• FIG. 9 shows a schematic diagram of a modular sample processing system and method for performing laboratory protocols including a fluidics system in accordance with one embodiment of the present invention.
  • FIG. 10 shows a schematic diagram of a yet another configuration for a modular sample processing system and method for performing laboratory protocols including a fluidics system in accordance with one embodiment of the present invention.
  • FIG. 11 shows a schematic diagram of input fluidics in accordance with one embodiment of the present invention.
  • FIG. 12 shows a perspective view of an agitation system in accordance with one embodiment of the present invention.
  • FIG. 13 shows a perspective view of a modular sample processing device and system having three interchangeable sample processing modules in accordance with one embodiment of the present invention.
  • FIG. 14 shows a perspective view of a modular sample processing device and system having three interchangeable sample processing modules in accordance with one embodiment of the present invention.
  • FIG. 15 shows a perspective view of a thermal regulation system and input fluidics of a modular sample processing device and system in accordance with one embodiment of the present invention.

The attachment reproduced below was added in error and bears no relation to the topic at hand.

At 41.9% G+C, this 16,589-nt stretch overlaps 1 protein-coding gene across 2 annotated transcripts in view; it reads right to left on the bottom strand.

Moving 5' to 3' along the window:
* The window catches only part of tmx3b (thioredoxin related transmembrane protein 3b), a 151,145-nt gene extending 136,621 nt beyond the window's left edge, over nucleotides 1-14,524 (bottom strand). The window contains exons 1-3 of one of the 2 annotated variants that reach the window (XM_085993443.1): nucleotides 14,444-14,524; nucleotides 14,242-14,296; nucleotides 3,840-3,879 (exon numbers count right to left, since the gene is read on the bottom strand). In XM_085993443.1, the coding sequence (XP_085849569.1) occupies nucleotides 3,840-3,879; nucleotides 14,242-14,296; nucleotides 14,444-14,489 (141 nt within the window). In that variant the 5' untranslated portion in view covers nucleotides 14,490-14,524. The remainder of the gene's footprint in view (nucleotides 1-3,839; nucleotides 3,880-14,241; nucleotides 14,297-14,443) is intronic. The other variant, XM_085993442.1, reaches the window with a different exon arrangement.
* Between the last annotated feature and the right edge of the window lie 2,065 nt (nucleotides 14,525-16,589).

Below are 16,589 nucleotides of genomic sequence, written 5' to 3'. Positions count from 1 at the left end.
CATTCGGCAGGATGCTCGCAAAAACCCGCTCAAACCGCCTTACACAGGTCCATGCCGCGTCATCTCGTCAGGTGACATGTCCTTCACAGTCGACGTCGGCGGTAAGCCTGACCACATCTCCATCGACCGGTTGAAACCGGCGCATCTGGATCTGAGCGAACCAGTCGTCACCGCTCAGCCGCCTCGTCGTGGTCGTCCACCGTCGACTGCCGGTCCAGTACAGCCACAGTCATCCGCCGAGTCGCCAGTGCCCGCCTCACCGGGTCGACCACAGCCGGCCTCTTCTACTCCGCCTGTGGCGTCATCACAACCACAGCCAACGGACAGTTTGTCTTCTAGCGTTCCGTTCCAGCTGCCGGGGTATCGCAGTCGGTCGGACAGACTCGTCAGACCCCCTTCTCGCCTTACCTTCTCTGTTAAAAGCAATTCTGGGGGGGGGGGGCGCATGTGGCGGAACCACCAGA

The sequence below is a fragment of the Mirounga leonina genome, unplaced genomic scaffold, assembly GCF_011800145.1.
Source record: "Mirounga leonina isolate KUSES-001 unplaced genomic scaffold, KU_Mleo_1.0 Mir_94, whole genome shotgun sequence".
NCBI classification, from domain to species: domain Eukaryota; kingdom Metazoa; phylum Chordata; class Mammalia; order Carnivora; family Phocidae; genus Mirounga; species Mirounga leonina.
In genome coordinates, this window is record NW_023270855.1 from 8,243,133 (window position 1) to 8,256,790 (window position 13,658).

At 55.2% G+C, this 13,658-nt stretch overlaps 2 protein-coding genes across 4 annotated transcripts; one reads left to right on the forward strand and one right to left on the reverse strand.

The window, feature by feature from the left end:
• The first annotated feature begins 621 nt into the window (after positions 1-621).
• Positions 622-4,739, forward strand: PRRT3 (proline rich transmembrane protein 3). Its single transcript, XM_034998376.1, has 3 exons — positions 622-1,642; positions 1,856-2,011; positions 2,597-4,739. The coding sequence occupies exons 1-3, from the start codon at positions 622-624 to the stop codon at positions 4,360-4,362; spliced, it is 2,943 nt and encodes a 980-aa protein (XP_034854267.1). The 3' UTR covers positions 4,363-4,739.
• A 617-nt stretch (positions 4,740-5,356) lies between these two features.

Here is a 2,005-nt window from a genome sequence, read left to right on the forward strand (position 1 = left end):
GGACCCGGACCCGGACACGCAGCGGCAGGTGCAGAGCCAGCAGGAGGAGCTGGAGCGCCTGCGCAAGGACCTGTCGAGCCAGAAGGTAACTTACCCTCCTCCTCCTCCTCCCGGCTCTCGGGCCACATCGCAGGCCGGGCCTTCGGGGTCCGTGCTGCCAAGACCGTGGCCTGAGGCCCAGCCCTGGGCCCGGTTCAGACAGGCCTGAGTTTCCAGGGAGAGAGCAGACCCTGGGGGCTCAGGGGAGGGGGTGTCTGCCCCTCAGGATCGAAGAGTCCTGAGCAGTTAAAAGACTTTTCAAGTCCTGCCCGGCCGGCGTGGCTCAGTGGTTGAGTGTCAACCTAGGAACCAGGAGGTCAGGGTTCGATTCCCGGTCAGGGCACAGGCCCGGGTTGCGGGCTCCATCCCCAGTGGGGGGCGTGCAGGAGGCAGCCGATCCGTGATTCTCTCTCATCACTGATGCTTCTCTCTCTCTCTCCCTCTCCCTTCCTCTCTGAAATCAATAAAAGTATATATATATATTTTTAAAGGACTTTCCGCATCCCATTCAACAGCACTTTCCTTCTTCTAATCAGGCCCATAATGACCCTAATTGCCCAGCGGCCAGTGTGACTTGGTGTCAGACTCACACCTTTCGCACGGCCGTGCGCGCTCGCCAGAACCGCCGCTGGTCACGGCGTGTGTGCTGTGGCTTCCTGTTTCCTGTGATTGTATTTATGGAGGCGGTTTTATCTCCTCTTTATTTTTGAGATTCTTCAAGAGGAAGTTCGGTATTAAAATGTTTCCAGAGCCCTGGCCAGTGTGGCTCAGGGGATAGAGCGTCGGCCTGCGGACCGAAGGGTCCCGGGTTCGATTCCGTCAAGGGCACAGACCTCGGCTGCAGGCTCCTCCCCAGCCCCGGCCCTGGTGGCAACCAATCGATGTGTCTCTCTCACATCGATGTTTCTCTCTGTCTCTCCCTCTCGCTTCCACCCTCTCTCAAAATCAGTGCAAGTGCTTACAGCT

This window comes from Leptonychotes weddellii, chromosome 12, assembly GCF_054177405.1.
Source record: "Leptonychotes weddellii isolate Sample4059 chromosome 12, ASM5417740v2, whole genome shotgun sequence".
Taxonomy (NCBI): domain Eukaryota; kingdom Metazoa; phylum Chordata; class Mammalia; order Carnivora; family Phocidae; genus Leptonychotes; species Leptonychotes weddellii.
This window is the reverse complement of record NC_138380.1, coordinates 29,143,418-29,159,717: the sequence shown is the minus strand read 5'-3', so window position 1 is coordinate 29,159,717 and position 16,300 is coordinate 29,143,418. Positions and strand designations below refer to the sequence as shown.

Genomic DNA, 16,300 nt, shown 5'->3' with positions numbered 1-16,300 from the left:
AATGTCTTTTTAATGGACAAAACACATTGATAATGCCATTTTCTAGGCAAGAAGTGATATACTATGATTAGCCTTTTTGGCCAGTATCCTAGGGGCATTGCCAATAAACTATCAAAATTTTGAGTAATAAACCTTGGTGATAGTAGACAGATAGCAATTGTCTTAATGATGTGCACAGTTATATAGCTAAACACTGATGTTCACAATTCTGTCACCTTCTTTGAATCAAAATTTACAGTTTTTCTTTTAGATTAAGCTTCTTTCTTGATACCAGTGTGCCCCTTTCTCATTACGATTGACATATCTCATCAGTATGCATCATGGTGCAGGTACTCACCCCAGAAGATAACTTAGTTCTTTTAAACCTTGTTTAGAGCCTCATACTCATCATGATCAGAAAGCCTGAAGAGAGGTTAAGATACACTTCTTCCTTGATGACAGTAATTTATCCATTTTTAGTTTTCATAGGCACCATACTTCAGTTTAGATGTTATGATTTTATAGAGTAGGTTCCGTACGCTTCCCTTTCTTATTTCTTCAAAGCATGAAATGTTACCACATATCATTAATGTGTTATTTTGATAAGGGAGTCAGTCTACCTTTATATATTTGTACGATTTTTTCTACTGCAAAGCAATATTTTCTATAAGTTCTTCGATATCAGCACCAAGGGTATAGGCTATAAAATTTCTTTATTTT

• FIG. 16 shows a perspective view of output fluidics of a modular sample processing device and system in accordance with one embodiment of the present invention.
  • FIG. 17 shows a perspective view of a sample processing module of a modular sample processing device and system in accordance with one embodiment of the present invention.
  • FIG. 18 shows a perspective view of a sample processing module of a modular sample processing device and system in accordance with one embodiment of the present invention.
  • FIG. 19 shows a perspective view of a microscope slide carrier in accordance with one embodiment of the present invention.
  • FIG. 20 shows a perspective view of a basket clamp device in accordance with one embodiment of the present invention.
  • DETAILED DESCRIPTION
  • Before the present invention is disclosed and described, it is to be understood that this invention is not limited to the particular structures, process steps, or materials disclosed herein, but is extended to equivalents thereof as would be recognized by those ordinarily skilled in the relevant arts. It should also be understood that terminology employed herein is used for the purpose of describing particular embodiments only and is not intended to be limiting.
  • It must be noted that, as used in this specification and the appended claims, the singular forms “a,” “an,” and “the” include plural referents unless the context clearly dictates otherwise. Thus, for example, reference to “a buffer” includes one or more of such buffers, and reference to “the chemical” includes reference to one or more of such chemicals.